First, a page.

What a minefield this subject can be.
According some luminaries on the topic, the Kodak Grey Card 18%-R27 (new: Grey Card Plus) was designed to have a neutral colour cast and render an 18% light reflectance measurement when measured with a reflectance light meter.
The trouble with modern digital cameras, apparently, is that they measure 12% Grey, a supposedly ANSI Standard for Meter Calibration. Which begs the question, What do our light meters, meter? (An excellent read and counterpoint to the 12% Grey Argument.)
Now, conventional wisdom dictates that it costs less in the long run to buy a reference card like Kodak’s Grey Card because this allows for standardization across the board, one standard, one expectation, no confusion. Yet, confusion reigns supreme! On top of this, in some parts of this world, there is no easy access to such nice, simple things like 18% Grey Cards (or color charts, or printer/monitor/camera/workflow calibration devices, etc…)
Do you NEED to buy one? No. But you might like to look at the Wiley range of Digital Field Guides for your camera – far more useful, and it may come with a free Grey/Color Checker card inside, mine did.
Can you DIY a Grey Card? Well, Yes and No. Welcome to the equally murky world of Workflow Calibration. By this I mean, calibrating your camera, your monitor, your printer, your printer inks and your printing paper. If you can get this consistent across the board so that the colour you see and photograph is the same colour your view when looking at the final print, then printing a Grey Card (or color checker) should not be a problem.
But just for the exercise, what is 18% Grey? Now there is a lot of discussion and debate as to what is the true RGB values for Neutral Grey or 18% grey, just have a read of some of the above linked articles. You could pick one of these numbers if you like. However, if I were to go about Printing an 18% Grey Card, I’d start with matt photo card and a colour swatch that was filled with Pantone Grey82. According to December.com’s Color Codes this would correspond to CMYK (0,0,0,18) or RGB(209,209,209) which is RGB%(82,82,82). Now this last figure is the one of interest, for me at least.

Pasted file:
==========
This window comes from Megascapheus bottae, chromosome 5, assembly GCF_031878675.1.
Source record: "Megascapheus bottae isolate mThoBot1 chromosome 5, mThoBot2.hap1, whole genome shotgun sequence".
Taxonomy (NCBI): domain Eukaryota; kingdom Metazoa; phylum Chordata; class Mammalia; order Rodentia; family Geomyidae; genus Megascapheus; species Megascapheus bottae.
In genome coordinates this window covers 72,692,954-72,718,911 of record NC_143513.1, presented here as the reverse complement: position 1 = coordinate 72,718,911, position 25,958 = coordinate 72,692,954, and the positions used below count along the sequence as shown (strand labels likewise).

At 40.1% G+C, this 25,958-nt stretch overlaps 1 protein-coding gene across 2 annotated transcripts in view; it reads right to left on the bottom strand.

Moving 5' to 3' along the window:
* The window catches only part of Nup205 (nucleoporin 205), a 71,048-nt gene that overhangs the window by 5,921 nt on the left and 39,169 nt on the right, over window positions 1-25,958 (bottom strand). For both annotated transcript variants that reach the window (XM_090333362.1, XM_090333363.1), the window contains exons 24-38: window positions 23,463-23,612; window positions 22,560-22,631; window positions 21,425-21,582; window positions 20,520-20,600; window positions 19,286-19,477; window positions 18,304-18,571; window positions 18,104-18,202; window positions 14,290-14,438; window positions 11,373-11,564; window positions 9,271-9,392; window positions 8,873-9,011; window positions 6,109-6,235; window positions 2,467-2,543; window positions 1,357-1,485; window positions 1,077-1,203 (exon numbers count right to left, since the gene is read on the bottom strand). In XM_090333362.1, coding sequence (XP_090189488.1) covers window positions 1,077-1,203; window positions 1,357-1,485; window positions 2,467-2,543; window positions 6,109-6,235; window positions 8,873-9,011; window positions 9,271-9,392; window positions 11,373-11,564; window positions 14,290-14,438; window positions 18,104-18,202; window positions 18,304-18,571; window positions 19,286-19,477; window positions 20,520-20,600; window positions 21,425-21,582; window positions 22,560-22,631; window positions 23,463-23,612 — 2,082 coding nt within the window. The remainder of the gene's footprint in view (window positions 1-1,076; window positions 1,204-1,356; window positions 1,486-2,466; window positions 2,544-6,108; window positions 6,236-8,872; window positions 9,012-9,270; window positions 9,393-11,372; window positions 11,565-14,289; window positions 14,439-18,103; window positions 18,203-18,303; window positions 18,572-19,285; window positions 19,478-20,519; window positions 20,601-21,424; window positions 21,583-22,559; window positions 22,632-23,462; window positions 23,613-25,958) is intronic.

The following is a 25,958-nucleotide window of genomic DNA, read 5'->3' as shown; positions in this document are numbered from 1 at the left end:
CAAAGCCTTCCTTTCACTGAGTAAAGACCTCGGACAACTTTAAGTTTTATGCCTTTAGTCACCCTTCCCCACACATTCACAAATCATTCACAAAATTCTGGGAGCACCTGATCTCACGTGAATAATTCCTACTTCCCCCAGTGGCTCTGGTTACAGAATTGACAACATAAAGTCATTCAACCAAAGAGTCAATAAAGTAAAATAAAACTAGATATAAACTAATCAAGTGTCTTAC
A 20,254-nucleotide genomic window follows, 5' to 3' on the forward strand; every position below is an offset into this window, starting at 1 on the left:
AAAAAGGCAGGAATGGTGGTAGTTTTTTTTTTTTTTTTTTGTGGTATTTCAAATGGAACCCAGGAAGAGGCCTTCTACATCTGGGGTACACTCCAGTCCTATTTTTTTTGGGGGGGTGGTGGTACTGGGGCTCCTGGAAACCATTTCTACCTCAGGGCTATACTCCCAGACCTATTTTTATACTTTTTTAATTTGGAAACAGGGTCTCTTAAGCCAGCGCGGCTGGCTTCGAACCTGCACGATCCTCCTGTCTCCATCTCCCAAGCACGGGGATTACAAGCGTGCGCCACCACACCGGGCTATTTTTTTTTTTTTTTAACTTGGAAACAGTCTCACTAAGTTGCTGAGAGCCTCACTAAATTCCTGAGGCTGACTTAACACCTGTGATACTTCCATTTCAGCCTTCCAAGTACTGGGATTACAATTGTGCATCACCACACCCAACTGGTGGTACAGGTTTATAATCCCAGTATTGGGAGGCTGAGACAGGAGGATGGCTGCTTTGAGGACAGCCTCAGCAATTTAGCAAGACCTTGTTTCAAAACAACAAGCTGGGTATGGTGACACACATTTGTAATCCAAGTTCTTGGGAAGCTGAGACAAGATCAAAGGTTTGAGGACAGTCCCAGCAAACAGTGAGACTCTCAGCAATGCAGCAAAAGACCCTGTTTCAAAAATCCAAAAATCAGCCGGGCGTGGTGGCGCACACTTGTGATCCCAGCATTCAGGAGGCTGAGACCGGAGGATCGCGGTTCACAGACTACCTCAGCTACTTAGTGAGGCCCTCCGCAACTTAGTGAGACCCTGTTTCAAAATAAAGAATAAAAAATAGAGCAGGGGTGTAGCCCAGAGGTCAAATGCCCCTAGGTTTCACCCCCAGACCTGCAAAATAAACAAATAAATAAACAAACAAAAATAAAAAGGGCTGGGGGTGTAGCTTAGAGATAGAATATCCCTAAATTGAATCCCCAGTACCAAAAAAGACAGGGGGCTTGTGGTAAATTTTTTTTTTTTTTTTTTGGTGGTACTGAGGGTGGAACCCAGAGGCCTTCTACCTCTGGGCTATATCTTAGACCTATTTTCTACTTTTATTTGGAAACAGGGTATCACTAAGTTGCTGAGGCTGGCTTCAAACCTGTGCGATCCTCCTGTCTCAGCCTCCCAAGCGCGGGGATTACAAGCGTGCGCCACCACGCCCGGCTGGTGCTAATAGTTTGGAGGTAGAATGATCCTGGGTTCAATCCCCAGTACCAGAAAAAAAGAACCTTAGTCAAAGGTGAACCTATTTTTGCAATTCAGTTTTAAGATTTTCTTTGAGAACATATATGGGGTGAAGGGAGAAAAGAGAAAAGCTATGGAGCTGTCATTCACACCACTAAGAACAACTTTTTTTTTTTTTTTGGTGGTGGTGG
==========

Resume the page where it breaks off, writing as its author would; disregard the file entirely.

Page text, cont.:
When I took a photo with a Grey Card in the image, and later did an automatic WB correction and auto exposre correction, I ended up with approx. RGB%(64,64,64) which from the same color chart, listed above, would be 36% grey. To bring this closer to 18% Grey I needed to increase the image exposure in Post by +0.82EV. (I mostly use Adobe Lightroom 3 for post-processing).
Now, all that’s quite nice and academic, but what about printing it. Well like I said before, I’d start with RGB(209,209,209) and print that onto matt photopaper, making sure I had fresh, fully charged ink cartridges and that the printer had had a cleaning cycle run through it first. Why such a high, bright, light, grey? Pick a colour space and gamut, then work from there, and see what works, for you. This is what corresponds to 18% black ink. It’s also the perceptual grey that was closest to the grey card I got in my Digital Field Guide book.
Continuing on, I’d redo the swatch with the nearest Hex Safe Grey, which is #CCCCCC which corresponds to 20% Grey, print that and then run some Zone Ruler Trials on them (see an earlier post) to see what colour casts might show up. If one of these cards work out fairly clean, then I’d get on with learning how using this “Exposure Guide” influences my photography, and the results my camera and work flow produces.
The Grey Card issue is quite a murky world but in the end, you will need to evaluate, just how useful a Grey Card would be for your style of shooting.
For today, that’s what’s in my
Line of Sight.